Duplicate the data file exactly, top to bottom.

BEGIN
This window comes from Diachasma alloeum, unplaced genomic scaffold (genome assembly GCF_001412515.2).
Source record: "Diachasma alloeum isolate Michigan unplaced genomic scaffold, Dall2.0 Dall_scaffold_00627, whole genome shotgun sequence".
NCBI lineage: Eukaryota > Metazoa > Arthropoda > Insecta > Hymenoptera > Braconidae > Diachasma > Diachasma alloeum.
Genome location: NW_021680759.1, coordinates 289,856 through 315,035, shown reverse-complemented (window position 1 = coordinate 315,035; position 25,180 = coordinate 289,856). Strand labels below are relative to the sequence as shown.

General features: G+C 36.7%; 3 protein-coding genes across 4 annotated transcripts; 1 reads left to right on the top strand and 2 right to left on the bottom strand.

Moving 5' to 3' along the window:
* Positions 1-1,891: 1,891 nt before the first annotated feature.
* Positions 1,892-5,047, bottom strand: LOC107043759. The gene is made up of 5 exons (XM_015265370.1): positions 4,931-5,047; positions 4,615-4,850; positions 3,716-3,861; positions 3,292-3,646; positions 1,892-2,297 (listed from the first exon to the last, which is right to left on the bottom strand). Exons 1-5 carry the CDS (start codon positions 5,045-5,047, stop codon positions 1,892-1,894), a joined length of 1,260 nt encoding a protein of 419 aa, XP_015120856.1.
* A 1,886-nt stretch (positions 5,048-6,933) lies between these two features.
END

This window comes from Diachasma alloeum, unplaced genomic scaffold (genome assembly GCF_001412515.2).
Source record: "Diachasma alloeum isolate Michigan unplaced genomic scaffold, Dall2.0 Dall_scaffold_00627, whole genome shotgun sequence".
NCBI lineage: Eukaryota > Metazoa > Arthropoda > Insecta > Hymenoptera > Braconidae > Diachasma > Diachasma alloeum.
Genome location: NW_021680759.1, coordinates 289,856 through 315,035, shown reverse-complemented (window position 1 = coordinate 315,035; position 25,180 = coordinate 289,856). Strand labels below are relative to the sequence as shown.

General features: G+C 36.7%; 3 protein-coding genes across 4 annotated transcripts; 1 reads left to right on the top strand and 2 right to left on the bottom strand.

Moving 5' to 3' along the window:
* Positions 1-1,891: 1,891 nt before the first annotated feature.
* Positions 1,892-5,047, bottom strand: LOC107043759. The gene is made up of 5 exons (XM_015265370.1): positions 4,931-5,047; positions 4,615-4,850; positions 3,716-3,861; positions 3,292-3,646; positions 1,892-2,297 (listed from the first exon to the last, which is right to left on the bottom strand). Exons 1-5 carry the CDS (start codon positions 5,045-5,047, stop codon positions 1,892-1,894), a joined length of 1,260 nt encoding a protein of 419 aa, XP_015120856.1.
* A 1,886-nt stretch (positions 5,048-6,933) lies between these two features.